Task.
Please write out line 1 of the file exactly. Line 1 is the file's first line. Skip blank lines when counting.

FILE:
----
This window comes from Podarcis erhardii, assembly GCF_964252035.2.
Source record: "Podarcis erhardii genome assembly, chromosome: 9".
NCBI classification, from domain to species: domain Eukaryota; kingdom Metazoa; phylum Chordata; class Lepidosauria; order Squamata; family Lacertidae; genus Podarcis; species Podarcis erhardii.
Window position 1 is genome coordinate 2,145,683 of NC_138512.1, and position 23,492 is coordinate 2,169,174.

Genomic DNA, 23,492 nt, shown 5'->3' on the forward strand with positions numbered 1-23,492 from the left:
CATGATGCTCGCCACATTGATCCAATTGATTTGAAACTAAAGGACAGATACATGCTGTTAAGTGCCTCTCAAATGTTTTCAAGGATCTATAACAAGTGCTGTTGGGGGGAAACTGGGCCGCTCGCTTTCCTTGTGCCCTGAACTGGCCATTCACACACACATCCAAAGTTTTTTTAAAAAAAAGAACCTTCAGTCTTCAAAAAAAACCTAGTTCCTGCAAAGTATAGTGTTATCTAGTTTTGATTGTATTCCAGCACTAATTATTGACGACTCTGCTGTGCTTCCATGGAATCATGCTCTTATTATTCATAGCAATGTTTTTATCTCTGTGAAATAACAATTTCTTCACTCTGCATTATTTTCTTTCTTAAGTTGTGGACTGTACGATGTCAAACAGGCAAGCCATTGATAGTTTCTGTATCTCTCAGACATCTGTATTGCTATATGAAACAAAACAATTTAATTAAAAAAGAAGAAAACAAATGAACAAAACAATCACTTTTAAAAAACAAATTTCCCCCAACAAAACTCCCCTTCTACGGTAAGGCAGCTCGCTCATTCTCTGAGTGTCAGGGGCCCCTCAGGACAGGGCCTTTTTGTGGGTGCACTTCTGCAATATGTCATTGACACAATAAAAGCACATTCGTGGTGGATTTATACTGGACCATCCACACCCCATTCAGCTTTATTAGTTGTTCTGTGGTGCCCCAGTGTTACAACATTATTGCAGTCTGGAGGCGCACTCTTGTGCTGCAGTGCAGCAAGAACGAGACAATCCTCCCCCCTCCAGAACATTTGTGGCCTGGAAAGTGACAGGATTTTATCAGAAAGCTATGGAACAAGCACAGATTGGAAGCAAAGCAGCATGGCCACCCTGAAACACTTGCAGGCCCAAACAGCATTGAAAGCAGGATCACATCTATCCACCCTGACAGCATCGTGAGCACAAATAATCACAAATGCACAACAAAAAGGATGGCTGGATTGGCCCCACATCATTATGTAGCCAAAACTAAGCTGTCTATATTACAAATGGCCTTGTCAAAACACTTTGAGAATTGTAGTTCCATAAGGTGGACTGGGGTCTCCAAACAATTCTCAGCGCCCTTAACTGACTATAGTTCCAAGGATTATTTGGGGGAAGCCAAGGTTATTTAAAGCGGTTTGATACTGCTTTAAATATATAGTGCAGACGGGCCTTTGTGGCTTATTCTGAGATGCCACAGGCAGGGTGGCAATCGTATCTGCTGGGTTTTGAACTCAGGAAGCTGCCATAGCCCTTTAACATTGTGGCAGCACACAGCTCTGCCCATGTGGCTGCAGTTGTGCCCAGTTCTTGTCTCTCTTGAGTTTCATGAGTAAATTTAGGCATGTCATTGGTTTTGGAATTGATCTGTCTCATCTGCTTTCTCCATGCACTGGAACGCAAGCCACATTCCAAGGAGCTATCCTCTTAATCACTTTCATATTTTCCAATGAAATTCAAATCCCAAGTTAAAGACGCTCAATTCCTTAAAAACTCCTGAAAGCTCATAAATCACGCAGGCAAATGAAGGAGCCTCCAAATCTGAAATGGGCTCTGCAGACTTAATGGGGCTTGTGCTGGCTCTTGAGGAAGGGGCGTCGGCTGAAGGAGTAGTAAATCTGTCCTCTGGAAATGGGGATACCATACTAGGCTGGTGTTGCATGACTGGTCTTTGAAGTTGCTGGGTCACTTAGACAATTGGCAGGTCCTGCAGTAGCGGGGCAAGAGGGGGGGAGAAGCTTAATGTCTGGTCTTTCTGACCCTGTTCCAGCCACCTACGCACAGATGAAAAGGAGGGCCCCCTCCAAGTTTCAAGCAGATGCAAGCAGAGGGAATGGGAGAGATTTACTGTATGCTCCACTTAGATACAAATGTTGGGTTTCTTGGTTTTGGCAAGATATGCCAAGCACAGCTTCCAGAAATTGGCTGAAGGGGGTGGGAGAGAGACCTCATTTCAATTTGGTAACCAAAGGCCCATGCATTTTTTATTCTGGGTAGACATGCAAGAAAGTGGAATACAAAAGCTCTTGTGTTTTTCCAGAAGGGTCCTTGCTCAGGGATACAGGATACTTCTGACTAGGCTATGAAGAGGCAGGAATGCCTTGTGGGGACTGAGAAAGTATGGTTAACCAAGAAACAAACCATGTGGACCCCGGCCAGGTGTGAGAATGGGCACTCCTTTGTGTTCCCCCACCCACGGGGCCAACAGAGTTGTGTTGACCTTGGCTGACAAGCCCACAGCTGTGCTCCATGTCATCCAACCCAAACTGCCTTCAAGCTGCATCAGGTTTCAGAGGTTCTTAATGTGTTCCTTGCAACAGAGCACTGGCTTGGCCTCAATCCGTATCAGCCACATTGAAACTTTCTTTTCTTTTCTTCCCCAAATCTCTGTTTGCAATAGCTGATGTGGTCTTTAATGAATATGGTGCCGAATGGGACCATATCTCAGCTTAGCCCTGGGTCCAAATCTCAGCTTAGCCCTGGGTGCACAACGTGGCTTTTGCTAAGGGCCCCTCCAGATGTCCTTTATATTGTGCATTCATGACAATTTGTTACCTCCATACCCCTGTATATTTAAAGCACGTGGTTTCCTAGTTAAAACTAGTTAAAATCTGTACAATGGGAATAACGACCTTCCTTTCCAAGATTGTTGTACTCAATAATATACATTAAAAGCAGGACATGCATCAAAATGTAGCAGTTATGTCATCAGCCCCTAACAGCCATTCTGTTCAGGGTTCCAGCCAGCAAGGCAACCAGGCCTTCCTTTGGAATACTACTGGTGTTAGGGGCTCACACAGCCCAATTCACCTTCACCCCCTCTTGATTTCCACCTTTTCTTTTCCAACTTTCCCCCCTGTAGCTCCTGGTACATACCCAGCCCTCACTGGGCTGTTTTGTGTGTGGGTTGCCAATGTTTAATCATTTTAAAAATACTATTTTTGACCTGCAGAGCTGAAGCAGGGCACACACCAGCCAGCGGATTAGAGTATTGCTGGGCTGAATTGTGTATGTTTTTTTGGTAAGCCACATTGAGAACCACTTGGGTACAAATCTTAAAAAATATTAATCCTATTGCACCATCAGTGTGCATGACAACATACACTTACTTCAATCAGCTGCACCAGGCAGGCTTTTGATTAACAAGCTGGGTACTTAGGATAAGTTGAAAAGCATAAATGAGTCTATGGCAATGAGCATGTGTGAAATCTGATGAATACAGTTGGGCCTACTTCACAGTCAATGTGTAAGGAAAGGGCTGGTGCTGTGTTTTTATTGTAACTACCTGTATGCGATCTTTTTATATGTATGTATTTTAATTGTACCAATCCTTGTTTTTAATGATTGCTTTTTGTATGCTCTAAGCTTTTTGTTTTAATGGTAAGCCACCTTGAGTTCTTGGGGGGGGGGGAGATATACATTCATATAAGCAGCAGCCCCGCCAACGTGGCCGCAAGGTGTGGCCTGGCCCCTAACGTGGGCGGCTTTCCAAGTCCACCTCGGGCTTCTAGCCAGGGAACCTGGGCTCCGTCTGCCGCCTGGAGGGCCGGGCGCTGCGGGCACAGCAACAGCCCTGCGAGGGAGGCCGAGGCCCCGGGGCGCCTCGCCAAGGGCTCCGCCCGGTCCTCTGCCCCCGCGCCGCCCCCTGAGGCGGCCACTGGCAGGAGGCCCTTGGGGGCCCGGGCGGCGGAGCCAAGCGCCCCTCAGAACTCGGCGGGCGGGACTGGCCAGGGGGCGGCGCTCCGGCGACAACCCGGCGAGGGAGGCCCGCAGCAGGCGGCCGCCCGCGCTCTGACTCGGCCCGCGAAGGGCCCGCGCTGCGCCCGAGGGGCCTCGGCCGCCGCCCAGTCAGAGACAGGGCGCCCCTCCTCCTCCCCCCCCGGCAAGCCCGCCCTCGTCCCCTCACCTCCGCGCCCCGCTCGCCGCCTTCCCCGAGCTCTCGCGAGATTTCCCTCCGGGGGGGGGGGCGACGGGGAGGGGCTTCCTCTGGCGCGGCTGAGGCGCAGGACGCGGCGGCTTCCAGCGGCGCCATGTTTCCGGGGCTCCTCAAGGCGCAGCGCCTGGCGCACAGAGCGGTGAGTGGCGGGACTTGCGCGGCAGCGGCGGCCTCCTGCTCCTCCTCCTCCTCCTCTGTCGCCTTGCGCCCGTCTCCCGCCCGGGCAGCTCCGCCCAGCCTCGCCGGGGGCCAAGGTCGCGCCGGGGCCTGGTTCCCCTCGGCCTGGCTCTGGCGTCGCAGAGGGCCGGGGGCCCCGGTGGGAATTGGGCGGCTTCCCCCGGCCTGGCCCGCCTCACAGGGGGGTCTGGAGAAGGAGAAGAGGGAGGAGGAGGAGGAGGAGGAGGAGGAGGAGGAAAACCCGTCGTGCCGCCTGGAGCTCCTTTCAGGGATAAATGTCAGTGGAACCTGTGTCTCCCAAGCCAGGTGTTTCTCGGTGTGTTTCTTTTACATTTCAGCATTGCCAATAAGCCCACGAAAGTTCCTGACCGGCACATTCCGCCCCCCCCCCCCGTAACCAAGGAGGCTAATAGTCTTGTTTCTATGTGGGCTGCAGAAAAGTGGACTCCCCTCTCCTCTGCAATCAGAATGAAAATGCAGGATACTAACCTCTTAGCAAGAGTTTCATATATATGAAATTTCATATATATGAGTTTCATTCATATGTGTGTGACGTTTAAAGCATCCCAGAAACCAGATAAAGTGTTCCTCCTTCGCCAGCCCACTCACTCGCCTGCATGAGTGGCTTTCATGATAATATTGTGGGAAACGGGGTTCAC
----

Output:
This window comes from Podarcis erhardii, assembly GCF_964252035.2.